Direct Debit is a convenient and cost-effective way to manage regular collections of money. It can be frustrating though when Direct Debit Collections fail. As well as disrupting cash flow, failures require administrative time and effort to address. Luckily Service Users are told about Direct Debit failures via the Bacs Automated Return of Unpaid Direct Debits Service – or ARUDD. This means Service Users can work to resolve issues quickly after they arise. But – do you know what error codes such as ‘Refer to Payer’ or ‘Instruction cancelled’ mean? 

The ARUDD Report

When a Direct Debit fails, Service Users receive an ARUDD Report. This is generated by Bacs on Day 4 (sometimes Day 5) of the Bacs cycle. The Report tells Service Users why the Direct Debit collection has failed. Accessing and understanding this report can help Service Users take the most appropriate next course of action.

Reasons for Direct Debit Failures

There are 12 different error codes used on the ARUDD report to provide information about why a direct debit has been returned unpaid. They are:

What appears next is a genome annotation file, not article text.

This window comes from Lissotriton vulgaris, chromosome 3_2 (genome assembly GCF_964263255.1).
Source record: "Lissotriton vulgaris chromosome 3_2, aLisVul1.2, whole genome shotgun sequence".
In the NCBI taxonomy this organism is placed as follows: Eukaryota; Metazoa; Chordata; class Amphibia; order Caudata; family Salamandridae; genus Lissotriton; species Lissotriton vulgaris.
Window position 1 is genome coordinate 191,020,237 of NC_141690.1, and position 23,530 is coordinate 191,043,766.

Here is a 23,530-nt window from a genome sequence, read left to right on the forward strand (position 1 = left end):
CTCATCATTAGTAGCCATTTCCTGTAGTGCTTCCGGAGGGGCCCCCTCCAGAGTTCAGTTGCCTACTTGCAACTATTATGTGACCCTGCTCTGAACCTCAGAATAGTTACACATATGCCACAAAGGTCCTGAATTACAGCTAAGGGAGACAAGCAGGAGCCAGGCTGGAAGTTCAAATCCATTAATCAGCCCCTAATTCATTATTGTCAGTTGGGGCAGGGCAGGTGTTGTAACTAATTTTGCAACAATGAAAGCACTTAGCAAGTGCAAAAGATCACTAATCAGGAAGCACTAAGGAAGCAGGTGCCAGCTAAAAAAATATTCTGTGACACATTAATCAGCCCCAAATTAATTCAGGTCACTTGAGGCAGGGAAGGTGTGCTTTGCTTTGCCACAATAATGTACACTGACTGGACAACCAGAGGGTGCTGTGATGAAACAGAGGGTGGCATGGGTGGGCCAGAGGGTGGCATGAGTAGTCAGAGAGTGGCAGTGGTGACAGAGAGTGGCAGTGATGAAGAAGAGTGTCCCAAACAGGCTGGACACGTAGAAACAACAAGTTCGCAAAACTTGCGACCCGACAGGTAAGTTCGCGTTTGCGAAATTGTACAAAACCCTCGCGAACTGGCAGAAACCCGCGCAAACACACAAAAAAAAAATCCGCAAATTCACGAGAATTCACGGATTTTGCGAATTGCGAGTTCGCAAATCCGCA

0. Refer to payer
1. Instruction cancelled
2. Payer deceased
3. Account transferred
4. Advance notice disputed
5. No account or wrong account type
6. No instruction
7. Amount differs
8. Amount not yet due
9. Presentation overdue
A. Service user number differs
B. Account closed.

Reason Code 0 – Refer to Payer 

Refer to Payer is the most common error code used to explain why a Direct Debit payment has failed. It simply means that a specific collection has been returned unpaid and the Service User should liaise with the payer to find out why. It is often interpreted to mean that the payer has insufficient funds in their account – and it may often mean this. There are other reasons why this code is used however and so insufficient funds should not be assumed.

If you receive failures with ‘Refer to Payer’, you may decide to contact your payer and ask why. It might appear to your payer as if the payment has been taken from their account, although it would show as being returned later the same day. You might ask if they would like you to try to collect the Direct Debit again. If you do, Bacs recommended you give Payers at least 5 working days’ notice of a new collection date. If you can reasonably assume that conditions for collection could be met upon a second attempt however, you can choose not to contact the payer. Instead you could automatically represent the Direct Debit. You can do this up to one month from the original processing date.